DAVID DENTON for Yorkshire Post

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St Hilda’s Priory, Sneaton Castle

I doubt I will ever encounter another performance of Elgar’s Piano Quintet that so absolutely captured the ardour and beauty of this gorgeous score, those moments of nostalgia in the outer movements having the aristocratic uprightness of the Edwardian England that Elgar pictured.

The central Adagio’s wistful peace reflects the countryside, the warmth of the quartet of strings, lead by the Swiss violinist, Rachel Kolly d’Alba, creating a spontaneity that could only come from musicians who deeply loved the music they were performing. Adam Johnson was a tower of strength in a demanding role for the piano, though it was nothing compared to Faure’s Second Piano Quartet where page after page was black with notes. It is said to be a score that is loathed to reveal its inner secrets, but that was certainly not the case here, the passion of this intrinsically French score emerging with poetry and stature in playing that was immaculate. Above all it was the acoustic of the Priory chapel that helped them to achieve such sensitivity and elegance, the song of the Blackbird, as portrayed by the flute of Dan Watts in Messiaen’s Le Merle noir, resonating around this visually delightful space.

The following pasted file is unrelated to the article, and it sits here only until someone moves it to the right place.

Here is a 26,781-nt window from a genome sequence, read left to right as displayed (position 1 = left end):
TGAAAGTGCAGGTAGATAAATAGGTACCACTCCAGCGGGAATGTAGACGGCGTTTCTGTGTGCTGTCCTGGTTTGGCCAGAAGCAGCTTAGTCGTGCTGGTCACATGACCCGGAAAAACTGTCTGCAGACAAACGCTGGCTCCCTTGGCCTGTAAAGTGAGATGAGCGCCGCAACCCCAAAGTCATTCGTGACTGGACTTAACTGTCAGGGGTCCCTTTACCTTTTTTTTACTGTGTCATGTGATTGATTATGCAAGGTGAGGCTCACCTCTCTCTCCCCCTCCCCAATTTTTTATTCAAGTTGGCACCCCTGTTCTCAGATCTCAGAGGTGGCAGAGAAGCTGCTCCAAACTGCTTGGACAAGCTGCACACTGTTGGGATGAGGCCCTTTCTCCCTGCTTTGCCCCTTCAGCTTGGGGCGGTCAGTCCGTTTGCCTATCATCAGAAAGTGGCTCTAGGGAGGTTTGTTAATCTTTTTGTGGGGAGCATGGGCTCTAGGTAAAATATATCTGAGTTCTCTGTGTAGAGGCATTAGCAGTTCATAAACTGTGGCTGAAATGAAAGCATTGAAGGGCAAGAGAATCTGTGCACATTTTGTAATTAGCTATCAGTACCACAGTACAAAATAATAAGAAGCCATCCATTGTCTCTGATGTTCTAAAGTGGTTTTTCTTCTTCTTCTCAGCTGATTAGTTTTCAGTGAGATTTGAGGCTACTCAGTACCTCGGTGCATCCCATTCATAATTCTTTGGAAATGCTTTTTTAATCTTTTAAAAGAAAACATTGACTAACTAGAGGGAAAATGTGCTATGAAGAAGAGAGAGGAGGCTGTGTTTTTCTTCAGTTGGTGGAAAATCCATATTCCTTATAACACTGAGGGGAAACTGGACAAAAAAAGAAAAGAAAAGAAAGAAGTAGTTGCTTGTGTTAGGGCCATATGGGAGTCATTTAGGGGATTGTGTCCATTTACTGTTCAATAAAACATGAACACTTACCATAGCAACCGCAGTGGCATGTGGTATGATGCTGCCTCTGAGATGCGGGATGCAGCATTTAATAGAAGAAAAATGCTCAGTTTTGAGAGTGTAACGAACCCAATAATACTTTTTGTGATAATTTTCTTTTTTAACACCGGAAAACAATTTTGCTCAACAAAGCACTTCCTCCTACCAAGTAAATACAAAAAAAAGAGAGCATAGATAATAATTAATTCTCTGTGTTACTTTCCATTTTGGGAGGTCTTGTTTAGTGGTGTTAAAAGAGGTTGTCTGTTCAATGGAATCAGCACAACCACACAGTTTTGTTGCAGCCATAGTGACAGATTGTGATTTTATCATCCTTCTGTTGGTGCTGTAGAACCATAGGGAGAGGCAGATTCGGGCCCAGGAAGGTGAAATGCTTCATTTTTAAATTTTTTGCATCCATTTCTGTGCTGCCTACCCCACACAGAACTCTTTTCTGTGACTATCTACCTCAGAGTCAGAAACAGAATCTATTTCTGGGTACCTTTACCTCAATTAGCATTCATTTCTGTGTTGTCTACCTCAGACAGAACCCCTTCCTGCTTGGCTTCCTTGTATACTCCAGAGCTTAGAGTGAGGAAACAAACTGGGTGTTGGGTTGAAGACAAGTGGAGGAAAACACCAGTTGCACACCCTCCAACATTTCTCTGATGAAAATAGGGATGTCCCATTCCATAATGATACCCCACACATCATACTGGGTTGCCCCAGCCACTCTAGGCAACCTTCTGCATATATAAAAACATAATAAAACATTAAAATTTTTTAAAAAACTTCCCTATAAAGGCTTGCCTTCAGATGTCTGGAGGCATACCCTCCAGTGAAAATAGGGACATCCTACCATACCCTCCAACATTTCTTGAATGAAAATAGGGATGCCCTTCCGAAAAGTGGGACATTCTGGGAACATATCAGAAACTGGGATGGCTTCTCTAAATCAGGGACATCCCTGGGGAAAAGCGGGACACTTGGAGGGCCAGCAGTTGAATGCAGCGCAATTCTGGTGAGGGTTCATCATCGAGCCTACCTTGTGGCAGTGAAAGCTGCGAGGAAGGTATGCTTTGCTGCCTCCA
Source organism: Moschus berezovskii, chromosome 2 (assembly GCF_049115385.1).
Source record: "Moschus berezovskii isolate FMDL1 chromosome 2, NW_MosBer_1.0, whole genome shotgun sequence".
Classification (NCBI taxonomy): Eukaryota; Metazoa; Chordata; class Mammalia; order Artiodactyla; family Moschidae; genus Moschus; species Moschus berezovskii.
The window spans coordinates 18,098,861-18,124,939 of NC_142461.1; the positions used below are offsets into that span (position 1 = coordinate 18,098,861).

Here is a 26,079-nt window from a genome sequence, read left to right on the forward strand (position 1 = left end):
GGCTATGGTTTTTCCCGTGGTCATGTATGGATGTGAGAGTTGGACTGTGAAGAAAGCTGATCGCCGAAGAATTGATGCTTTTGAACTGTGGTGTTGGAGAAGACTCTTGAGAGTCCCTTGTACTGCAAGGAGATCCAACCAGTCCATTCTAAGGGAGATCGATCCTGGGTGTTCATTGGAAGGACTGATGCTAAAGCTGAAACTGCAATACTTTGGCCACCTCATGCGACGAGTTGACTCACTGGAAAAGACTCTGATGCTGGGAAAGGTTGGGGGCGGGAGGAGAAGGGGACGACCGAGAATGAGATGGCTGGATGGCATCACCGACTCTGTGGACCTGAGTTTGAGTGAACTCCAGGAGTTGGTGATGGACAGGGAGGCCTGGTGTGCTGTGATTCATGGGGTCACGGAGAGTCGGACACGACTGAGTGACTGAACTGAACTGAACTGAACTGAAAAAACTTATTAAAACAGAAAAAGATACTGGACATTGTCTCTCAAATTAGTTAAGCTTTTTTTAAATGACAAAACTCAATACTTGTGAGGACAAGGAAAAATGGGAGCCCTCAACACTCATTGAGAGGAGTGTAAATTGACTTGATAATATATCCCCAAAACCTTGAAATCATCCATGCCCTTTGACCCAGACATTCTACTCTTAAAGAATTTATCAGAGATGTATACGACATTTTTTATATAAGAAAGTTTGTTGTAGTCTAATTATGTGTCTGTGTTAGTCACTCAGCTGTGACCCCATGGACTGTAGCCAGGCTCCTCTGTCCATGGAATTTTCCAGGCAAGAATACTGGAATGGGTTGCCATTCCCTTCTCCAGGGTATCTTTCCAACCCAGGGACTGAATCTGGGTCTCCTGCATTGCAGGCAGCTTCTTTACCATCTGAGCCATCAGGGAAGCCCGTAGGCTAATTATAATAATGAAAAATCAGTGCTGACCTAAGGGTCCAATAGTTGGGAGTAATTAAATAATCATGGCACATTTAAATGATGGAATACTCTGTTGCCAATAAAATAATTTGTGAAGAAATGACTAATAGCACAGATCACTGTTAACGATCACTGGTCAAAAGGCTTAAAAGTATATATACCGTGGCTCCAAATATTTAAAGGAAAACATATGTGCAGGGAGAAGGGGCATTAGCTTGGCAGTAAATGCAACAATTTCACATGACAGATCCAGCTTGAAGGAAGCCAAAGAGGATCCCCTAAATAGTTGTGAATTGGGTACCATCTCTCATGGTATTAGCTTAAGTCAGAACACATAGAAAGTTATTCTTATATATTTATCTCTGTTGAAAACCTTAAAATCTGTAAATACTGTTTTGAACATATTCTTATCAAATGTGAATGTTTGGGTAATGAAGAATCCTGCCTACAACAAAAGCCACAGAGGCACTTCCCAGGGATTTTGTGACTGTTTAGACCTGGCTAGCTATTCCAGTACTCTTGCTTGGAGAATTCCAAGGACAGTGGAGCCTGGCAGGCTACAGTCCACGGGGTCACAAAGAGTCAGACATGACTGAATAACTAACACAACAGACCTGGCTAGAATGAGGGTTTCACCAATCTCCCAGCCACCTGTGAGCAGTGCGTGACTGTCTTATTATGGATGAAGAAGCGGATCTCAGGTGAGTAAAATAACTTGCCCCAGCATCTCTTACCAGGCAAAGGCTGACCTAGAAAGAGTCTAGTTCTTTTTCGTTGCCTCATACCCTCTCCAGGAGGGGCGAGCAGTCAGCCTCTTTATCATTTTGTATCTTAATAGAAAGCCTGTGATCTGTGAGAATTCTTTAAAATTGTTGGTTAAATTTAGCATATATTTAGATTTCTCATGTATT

Read more at: http://www.yorkshirepost.co.uk/what-s-on/music/review-north-york-moors-chamber-music-festival-1-8729220